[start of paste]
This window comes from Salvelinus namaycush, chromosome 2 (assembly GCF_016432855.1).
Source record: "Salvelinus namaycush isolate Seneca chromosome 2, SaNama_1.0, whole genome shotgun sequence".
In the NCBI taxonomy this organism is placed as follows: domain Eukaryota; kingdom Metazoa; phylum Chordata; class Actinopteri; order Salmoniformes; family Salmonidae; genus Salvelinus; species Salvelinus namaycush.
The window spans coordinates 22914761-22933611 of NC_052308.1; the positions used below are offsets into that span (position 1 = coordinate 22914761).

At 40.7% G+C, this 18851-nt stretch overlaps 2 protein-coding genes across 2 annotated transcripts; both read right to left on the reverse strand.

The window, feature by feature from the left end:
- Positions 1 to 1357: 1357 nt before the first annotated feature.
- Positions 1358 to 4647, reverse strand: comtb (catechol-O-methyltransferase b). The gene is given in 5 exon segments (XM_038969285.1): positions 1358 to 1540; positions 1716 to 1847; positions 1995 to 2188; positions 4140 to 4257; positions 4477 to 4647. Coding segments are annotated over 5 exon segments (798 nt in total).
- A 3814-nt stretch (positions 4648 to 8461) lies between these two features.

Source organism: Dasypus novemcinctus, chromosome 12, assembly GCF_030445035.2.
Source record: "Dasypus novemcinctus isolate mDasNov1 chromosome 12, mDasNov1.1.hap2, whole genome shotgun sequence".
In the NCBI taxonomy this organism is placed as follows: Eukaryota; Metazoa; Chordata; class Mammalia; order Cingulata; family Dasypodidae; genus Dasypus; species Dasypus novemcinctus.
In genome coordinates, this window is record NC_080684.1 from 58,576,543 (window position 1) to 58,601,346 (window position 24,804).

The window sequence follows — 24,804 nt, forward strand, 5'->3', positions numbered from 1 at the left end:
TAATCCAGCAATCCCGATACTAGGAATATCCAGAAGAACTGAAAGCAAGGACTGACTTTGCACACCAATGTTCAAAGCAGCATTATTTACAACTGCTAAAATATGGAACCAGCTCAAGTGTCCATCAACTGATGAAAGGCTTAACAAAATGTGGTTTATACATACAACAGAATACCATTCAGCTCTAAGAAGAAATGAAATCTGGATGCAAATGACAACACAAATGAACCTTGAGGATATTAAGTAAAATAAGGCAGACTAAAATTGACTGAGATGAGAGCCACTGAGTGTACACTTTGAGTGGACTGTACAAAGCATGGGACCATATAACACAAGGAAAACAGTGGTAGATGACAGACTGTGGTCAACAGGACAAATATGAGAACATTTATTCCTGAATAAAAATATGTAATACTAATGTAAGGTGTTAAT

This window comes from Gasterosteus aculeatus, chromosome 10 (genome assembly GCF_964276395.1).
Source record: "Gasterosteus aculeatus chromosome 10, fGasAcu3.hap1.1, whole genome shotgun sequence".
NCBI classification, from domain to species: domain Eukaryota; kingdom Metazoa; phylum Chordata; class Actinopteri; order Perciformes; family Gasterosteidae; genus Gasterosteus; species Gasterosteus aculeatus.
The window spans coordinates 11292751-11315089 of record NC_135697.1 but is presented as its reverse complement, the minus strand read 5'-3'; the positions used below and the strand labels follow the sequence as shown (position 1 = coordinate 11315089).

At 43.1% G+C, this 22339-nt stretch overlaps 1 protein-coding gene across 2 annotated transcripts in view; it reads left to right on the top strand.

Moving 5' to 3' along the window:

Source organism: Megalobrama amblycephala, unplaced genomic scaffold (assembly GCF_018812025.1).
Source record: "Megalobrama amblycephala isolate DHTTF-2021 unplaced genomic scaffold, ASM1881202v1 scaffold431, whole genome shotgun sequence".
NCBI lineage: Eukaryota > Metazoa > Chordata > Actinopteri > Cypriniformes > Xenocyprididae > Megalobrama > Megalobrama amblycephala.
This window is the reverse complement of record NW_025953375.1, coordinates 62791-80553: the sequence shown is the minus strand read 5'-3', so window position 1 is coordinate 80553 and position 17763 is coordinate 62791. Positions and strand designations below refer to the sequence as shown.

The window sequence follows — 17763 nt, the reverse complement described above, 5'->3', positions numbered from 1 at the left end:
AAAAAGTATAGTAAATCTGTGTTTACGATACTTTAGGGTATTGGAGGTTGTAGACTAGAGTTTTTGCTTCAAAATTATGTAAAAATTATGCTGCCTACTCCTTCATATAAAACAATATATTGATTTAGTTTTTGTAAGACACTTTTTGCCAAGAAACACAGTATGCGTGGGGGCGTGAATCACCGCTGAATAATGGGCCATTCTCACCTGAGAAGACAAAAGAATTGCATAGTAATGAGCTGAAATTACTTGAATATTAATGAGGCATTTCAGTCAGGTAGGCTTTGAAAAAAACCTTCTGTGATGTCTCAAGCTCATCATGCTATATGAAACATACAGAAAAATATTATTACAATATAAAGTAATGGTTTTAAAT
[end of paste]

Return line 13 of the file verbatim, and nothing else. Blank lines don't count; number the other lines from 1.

In genome coordinates, this window is record NC_080684.1 from 58,576,543 (window position 1) to 58,601,346 (window position 24,804).